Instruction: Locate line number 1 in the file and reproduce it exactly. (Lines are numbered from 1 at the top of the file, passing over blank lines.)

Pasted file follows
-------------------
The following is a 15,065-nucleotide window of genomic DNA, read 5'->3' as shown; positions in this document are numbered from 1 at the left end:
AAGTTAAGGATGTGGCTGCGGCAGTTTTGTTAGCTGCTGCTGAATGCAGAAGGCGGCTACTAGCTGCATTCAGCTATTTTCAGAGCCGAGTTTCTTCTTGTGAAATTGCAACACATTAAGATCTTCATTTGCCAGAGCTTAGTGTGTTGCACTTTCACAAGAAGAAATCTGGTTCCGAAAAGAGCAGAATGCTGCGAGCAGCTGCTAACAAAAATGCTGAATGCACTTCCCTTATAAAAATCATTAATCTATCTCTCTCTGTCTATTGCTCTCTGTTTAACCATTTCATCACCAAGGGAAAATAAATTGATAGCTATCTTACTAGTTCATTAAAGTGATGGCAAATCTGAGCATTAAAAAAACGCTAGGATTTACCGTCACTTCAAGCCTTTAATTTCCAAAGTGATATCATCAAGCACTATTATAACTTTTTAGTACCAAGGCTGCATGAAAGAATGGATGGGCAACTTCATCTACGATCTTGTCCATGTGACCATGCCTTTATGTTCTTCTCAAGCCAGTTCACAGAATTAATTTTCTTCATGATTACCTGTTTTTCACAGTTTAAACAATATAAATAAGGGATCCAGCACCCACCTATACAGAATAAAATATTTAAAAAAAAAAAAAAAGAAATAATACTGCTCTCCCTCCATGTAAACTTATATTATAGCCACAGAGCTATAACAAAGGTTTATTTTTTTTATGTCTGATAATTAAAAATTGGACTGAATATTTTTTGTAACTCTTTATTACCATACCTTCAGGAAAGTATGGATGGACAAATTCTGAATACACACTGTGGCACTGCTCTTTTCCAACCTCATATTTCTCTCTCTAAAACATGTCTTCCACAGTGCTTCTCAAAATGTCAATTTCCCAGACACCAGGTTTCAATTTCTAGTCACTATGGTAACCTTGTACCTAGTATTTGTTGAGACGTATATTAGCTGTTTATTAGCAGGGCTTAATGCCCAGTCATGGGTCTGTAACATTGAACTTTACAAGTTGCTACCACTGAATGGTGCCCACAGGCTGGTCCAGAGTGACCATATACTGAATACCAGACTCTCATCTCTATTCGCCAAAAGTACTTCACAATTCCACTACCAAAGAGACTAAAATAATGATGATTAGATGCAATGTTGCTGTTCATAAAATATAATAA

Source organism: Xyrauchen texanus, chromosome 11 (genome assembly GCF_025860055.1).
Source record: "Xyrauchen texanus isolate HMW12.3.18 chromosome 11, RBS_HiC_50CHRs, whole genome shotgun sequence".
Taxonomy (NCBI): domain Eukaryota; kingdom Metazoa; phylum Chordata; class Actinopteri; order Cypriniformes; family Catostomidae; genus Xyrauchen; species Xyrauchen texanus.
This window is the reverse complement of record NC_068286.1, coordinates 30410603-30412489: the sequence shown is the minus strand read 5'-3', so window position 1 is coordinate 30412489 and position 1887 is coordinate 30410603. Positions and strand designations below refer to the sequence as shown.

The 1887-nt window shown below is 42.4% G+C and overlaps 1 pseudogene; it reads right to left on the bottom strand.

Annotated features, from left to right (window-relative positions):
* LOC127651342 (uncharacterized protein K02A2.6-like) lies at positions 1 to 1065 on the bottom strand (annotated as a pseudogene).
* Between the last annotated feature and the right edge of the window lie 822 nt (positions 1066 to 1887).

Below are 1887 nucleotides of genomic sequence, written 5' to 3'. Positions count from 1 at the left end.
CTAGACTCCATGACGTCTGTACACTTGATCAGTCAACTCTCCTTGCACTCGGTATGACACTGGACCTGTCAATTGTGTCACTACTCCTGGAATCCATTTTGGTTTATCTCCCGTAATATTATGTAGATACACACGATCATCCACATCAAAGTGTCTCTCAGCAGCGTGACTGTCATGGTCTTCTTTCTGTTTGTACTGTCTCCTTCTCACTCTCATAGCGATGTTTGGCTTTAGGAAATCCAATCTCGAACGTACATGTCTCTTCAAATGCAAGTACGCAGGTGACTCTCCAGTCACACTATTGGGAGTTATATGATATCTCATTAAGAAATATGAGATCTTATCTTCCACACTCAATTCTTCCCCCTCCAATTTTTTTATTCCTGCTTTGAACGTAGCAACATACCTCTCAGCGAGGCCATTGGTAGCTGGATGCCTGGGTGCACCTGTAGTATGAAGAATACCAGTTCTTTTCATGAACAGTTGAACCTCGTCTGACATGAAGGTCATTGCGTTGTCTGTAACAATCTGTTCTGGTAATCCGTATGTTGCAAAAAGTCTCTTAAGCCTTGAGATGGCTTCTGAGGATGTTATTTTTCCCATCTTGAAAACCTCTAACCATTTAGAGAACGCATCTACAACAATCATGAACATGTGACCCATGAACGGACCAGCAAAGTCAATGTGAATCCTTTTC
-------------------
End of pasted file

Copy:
The following is a 15,065-nucleotide window of genomic DNA, read 5'->3' as shown; positions in this document are numbered from 1 at the left end: